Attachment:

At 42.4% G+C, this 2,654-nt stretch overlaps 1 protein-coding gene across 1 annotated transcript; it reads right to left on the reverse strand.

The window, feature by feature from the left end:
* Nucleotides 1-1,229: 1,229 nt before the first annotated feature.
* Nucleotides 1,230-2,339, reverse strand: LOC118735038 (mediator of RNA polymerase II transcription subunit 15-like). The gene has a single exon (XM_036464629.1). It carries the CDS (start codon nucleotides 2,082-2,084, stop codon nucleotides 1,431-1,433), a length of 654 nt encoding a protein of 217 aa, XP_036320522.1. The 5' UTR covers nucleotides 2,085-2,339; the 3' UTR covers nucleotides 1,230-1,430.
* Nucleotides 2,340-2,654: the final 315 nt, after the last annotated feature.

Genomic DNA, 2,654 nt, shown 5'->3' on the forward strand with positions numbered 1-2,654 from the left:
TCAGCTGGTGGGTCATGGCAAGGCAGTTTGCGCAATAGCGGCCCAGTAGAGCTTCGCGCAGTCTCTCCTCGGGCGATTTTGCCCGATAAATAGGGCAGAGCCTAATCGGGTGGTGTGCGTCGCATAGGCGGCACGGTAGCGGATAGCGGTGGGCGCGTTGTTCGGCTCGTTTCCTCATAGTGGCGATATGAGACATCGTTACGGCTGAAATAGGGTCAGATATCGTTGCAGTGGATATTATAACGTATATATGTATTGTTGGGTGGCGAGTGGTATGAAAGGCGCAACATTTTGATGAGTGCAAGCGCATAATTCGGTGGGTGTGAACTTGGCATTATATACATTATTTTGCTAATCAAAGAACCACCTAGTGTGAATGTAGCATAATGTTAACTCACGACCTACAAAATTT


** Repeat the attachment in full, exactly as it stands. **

At 42.4% G+C, this 2,654-nt stretch overlaps 1 protein-coding gene across 1 annotated transcript; it reads right to left on the reverse strand.

The window, feature by feature from the left end:
* Nucleotides 1-1,229: 1,229 nt before the first annotated feature.
* Nucleotides 1,230-2,339, reverse strand: LOC118735038 (mediator of RNA polymerase II transcription subunit 15-like). The gene has a single exon (XM_036464629.1). It carries the CDS (start codon nucleotides 2,082-2,084, stop codon nucleotides 1,431-1,433), a length of 654 nt encoding a protein of 217 aa, XP_036320522.1. The 5' UTR covers nucleotides 2,085-2,339; the 3' UTR covers nucleotides 1,230-1,430.
* Nucleotides 2,340-2,654: the final 315 nt, after the last annotated feature.

Genomic DNA, 2,654 nt, shown 5'->3' on the forward strand with positions numbered 1-2,654 from the left:
TCAGCTGGTGGGTCATGGCAAGGCAGTTTGCGCAATAGCGGCCCAGTAGAGCTTCGCGCAGTCTCTCCTCGGGCGATTTTGCCCGATAAATAGGGCAGAGCCTAATCGGGTGGTGTGCGTCGCATAGGCGGCACGGTAGCGGATAGCGGTGGGCGCGTTGTTCGGCTCGTTTCCTCATAGTGGCGATATGAGACATCGTTACGGCTGAAATAGGGTCAGATATCGTTGCAGTGGATATTATAACGTATATATGTATTGTTGGGTGGCGAGTGGTATGAAAGGCGCAACATTTTGATGAGTGCAAGCGCATAATTCGGTGGGTGTGAACTTGGCATTATATACATTATTTTGCTAATCAAAGAACCACCTAGTGTGAATGTAGCATAATGTTAACTCACGACCTACAAAATTT